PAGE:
Search Images Maps Play YouTube News Gmail Drive More »
Sign in
Screen reader users: click this link for accessible mode. Accessible mode has the same essential features but works better with your reader.

Patents

  1. Advanced Patent Search
Publication numberUS5488493 A
Publication typeGrant
Application numberUS 08/146,244
Publication dateJan 30, 1996
Filing dateNov 1, 1993
Priority dateNov 1, 1993
Fee statusLapsed
Also published asCA2134508A1, DE69403751D1, DE69403751T2, EP0650865A2, EP0650865A3, EP0650865B1
Publication number08146244, 146244, US 5488493 A, US 5488493A, US-A-5488493, US5488493 A, US5488493A
InventorsGaylord E. Moss
Original AssigneeHughes Aircraft Company
Export CitationBiBTeX, EndNote, RefMan
External Links: USPTO, USPTO Assignment, Espacenet
Holographic CHMSL including a hologram assembly and a refractive element laminarly attached thereto for diverging zero order beam
US 5488493 A
Abstract
A holographic center high mounted stoplight system that includes a light source for providing a nearly collimated beam, an expanding lens responsive to the nearly collimated beam for providing a diverging or converging reconstruction beam, and a stoplight hologram responsive to the expanding beam for producing stoplight illumination. Also disclosed is a holographic center high mounted stoplight system that includes a light source for providing a nearly collimated beam, a light bending hologram for providing a diffracted near collimated beam, and an expanding stoplight lens array responsive to the diffracted near collimated beam for providing non-collimated stoplight illumination.
Images(5)
Previous page
Next page
Claims(16)
What is claimed is:
1. A holographic stoplight system comprising:
means for providing a near collimated beam;
an expanding lens responsive to the nearly collimated beam for providing a diverging reconstruction beam;
a stoplight hologram assembly responsive to the diverging reconstruction beam for producing stoplight illumination; and
wherein said expanding lens and said hologram assembly are laminarly attached to each other.
2. The holographic stoplight system of claim 1 wherein said expanding lens comprises a negative lens.
3. The holographic stoplight system of claim 2 wherein said negative lens is a cylindrical lens.
4. The holographic stoplight system of claim 2 wherein said negative lens is a Fresnel lens.
5. The holographic stoplight system of claim 1 wherein said expanding lens comprises a positive lens that provides a converging beam that converges to a focus that is close to the hologram assembly, wherein said converging beam thereafter diverges.
6. The holographic stoplight system of claim 5 wherein said positive lens is a cylindrical lens.
7. The holographic stoplight system of claim 5 wherein said positive lens is a Fresnel lens.
8. The holographic stoplight system of claim 1 wherein said laminarly attached expanding lens and hologram assembly are secured to a rear window of a vehicle.
9. The holographic stoplight system of claim 1 wherein said expanding lens comprises a red filter.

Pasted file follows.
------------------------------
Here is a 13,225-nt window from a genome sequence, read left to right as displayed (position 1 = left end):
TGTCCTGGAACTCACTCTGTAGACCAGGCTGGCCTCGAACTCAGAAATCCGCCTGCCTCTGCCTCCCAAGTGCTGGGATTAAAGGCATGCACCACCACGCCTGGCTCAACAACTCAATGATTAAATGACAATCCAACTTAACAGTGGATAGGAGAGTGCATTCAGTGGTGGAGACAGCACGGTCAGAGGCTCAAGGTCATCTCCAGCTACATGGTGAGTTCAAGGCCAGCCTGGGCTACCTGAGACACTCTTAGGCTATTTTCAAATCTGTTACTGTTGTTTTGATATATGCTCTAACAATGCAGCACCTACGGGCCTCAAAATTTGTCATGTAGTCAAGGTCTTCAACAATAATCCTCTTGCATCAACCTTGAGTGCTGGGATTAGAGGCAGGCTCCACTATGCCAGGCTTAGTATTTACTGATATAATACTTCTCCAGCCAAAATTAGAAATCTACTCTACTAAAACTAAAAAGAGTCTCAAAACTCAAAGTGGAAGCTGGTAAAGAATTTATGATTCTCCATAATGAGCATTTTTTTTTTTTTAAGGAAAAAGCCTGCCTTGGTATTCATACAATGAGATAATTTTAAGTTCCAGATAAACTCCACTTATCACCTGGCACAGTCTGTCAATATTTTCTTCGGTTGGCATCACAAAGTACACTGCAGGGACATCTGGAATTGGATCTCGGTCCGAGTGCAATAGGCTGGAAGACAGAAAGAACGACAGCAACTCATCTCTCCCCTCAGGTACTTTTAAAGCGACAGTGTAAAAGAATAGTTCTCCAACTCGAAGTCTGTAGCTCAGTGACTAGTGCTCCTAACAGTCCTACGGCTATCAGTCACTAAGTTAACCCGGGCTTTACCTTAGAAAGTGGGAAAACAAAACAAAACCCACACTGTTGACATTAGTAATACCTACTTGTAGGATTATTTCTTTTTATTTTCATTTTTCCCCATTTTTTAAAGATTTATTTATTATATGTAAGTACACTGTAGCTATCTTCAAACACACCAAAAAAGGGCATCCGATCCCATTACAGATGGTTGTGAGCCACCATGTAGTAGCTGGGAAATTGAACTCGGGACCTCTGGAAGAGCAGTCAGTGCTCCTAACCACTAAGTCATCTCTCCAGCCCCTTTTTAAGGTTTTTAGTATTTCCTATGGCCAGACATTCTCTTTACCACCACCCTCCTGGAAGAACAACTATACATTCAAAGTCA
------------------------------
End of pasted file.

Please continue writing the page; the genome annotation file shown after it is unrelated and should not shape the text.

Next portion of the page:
10. A holographic stoplight system comprising:
a source of near collimated light;
an array of holographic cells arranged in rows and columns;
an array of cylindrical lenses respectively associated with the rows of said array of holographic cells and responsive to said near collimated light for illuminating each row of said array of holographic cells with a respective diverging reconstruction beam; and
wherein said array of cylindrical lenses and said array of holographic cells are laminarly attached to each other.
11. The holographic stoplight system of claim 10 wherein said array of cylinder lenses comprises an array of negative cylinder lenses.
12. The holographic stoplight system of claim 10 wherein said array of cylinder lenses comprises an array of positive cylinder lenses
13. The holographic stoplight system of claim 10 wherein said laminarly attached array of cylinder lenses array and array of hologram cells are secured to a rear window of a vehicle.
14. The holographic stoplight system of claim 10 wherein said array of cylinder lenses comprises a red filter.
15. A holographic stoplight system comprising:
means for providing a near collimated beam;
a light bending hologram responsive to said near collimated beam for producing a diffracted near collimated beam;
a refractive stoplight lens responsive to said diffracted near collimated beam for producing stop-light illumination; and
wherein said light bending hologram and said refractive stoplight lens are laminarly attached to each other.
16. The holographic stoplight system of claim 15 wherein said light bending hologram and stoplight lens are secured to a rear window of a vehicle.
Description
BACKGROUND OF THE INVENTION

The disclosed invention is directed generally to holographic center high mounted stoplights for vehicles, and more particularly to a holographic center high mounted stoplight that includes a source of nearly collimated light and an expanding lens to produce an ultimately diverging reconstruction beam from the nearly collimated light.